The reversal of Roe has caused violence and anger to percolate on social media and has engendered a plethora of misinformation about abortion laws. It seems that many news outlets have become singularly focused on abortion. But we must be always cognizant of the threats to people at the end of life or as they face chronic or terminal illnesses. Being pro-life means caring for people at all stages of life and making sure that they are not only well loved but that they understand their value, even in their darkest moments.
Debilitating illnesses such as multiple sclerosis, cancer, ALS, and other such diseases can wreak havoc on bodies, on mental health, and on finances. Often people feel like care for them is a “burden” to family members. They may fear the pain these diseases cause, or they may fear losing independence. To make these fears worse, they read stories about people “dying with dignity” and they begin to internalize someone else’s feelings or the words of organizations like Compassion & Choices, which tell them that their life isn’t worth living and that they should be able to choose to die anytime they want.
Repeated pressure from social media and from organizations focused on the advocacy of assisted suicide laws leads people to truly believe that caring for them is a burden.
We see this not only in our country but throughout the world. For instance, a couple in England made a suicide pact in which the husband told his terminally ill wife that he would take her life and then kill himself, as he didn’t want to live without her. He slit her throat and then attempted to kill himself but failed. He was given a two-year suspended sentence. According to Live Action, “Mansfield said his wife ‘shouldn’t have had to die in such barbaric circumstances . . . that is what we had to resort to. . . . Nobody should have to go through what we went through.’ He added that ‘[s]ome form of euthanasia with terminal illness’ should be ‘a priority,’ and that ‘the sooner that happens the better this country will be.’”
Imagine the frame of mind where individuals think that a country and its people will be better when it allows them to end their lives prematurely. While such suffering is a tragedy for all involved, we must never advocate for or allow the taking of someone’s life because a person is sick or dying. Rather, a country will be better when its people learn a servant’s attitude and understand the importance and beauty of caring for others, even in their final days and hours.
All human beings are valuable, no matter what they can or cannot do. It can be heartbreaking to watch someone you love suffer with an illness. It can be depressing to suffer. And it can cause untold anguish if you feel you have no one to care for you in your time of suffering.
That’s why it’s vital for us all to do our part in caring for others. It’s vital to teach our children the sanctity of life and how to care for others. Lessons like this one from the Culture of Life Studies Program can help as we try to combat a culture of death that teaches we should have total control over when we die. Teaching this mindset is especially important for teens who are growing up in a “me first” world.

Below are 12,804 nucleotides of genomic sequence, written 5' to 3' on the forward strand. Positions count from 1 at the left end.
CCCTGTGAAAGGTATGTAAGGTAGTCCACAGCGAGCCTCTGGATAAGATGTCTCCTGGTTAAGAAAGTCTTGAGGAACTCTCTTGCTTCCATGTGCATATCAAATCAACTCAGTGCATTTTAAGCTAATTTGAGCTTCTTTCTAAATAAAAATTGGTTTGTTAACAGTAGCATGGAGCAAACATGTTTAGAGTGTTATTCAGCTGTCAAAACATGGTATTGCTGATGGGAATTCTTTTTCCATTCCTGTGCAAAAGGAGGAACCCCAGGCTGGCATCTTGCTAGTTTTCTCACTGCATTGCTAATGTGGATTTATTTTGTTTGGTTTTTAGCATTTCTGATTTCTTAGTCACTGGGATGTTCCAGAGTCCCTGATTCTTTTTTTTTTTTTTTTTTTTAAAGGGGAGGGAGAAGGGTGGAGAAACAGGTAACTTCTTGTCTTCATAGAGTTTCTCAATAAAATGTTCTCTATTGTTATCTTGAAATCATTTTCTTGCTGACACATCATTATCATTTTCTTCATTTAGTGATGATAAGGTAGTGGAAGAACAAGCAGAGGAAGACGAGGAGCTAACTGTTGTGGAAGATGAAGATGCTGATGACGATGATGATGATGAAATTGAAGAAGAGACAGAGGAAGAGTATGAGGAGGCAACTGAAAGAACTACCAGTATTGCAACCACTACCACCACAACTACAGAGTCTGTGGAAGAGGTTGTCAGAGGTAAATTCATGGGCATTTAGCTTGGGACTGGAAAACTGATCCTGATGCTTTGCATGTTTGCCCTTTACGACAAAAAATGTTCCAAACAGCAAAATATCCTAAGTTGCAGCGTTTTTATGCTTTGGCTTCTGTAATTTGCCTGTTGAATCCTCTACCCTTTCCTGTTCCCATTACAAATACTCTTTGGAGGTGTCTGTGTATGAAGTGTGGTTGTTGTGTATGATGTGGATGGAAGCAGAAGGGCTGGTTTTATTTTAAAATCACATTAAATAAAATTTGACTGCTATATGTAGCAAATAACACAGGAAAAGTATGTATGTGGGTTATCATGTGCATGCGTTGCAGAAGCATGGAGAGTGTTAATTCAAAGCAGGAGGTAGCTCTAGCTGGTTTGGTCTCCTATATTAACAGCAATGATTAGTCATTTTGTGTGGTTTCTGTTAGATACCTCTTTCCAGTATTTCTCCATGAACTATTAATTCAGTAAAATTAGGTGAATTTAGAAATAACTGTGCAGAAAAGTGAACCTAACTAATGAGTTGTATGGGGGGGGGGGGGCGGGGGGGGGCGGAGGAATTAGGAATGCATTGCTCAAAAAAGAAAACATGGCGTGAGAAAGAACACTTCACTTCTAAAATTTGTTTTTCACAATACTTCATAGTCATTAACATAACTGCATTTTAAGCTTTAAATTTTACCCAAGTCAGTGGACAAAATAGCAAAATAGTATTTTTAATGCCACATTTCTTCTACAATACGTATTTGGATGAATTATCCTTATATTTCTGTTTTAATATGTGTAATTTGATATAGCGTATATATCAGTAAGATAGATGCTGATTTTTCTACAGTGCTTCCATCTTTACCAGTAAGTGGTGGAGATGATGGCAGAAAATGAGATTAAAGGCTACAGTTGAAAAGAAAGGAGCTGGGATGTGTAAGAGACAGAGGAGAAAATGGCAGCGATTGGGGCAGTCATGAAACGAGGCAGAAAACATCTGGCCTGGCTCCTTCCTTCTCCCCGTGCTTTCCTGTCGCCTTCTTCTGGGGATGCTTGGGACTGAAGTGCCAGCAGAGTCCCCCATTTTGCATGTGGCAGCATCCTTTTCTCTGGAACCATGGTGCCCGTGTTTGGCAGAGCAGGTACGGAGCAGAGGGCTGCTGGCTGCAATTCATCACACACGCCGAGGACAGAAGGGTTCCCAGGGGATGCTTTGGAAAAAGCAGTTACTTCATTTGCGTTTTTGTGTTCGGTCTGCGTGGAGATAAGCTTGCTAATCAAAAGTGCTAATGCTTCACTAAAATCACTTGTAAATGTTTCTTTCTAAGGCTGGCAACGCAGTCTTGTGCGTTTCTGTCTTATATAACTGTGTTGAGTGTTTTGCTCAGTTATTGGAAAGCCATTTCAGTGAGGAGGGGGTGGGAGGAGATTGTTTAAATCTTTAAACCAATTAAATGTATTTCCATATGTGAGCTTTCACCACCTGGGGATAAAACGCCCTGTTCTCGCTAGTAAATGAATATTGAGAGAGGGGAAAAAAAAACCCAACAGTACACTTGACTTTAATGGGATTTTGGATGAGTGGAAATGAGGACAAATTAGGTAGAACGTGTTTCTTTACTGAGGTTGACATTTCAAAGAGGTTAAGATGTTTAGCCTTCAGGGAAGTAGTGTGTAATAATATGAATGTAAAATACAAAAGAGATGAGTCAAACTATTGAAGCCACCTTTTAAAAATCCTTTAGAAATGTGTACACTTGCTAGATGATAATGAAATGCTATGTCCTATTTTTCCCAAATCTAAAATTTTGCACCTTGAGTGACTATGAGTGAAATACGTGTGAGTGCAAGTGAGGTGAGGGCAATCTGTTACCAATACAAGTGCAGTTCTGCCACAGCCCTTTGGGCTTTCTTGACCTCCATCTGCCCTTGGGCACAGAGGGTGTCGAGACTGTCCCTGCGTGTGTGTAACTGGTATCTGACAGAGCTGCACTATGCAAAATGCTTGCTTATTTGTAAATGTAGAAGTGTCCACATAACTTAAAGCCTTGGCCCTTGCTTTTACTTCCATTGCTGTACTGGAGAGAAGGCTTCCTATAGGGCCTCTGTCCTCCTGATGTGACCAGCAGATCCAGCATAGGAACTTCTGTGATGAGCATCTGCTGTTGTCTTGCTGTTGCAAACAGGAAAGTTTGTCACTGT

In addition to teaching this mindset, we must live out this teaching as we deal with aging parents, sick spouses, or other family members or friends nearing the end of life.
Because we live in a broken world, not everyone has someone who lovingly cares for them in their time of need. To them, we say “Go to your mother—your spiritual mother.”
We can always go to our spiritual mother for guidance, for love, and for support.
Mary has seen suffering. She watched her Son hang in agony on the cross. She watched Him die. She herself felt an agony no mother should ever feel—the loss of a child. She understands the physical and emotional pain you’re going through, and she offers her love during these times.
Strengthening your devotion to Mary and seeking her in prayer will bring solace. You may not receive physical healing, but if you seek her with a loving and open heart, you will find spiritual healing. And that is what is most important.
Throughout the year, we find numerous feast days to our Blessed Mother, but there are five feast days of Our Lady in August:
August 2: Our Lady of the Angels
August 5: Our Lady of the Snows
August 13: Our Lady, Refuge of Sinners
August 15: The Assumption of the Blessed Virgin Mary
August 22: Queenship of Mary
If you are suffering or know someone who is suffering, take some time this month to grow closer to Mary, to invite her into your life, and to ask her to be with you.
If you are not yet in that part of life, pray for those who are. Go to our Blessed Mother and ask her to intercede on someone’s behalf. Pray that they have people to joyfully care for them as they leave this world for the next.
As pro-life people, we know that our love and compassion for people do not stop when a baby is born. They continue until the day a person dies and encompass all the time in between. Let us pray that we serve others with God’s love, see them through God’s eyes, and love them as He would.
This article first appeared in The Catholic World Report at catholicworldreport.com/2022/08/01/finding-comfort-in-our-spiritual-mother-this-august.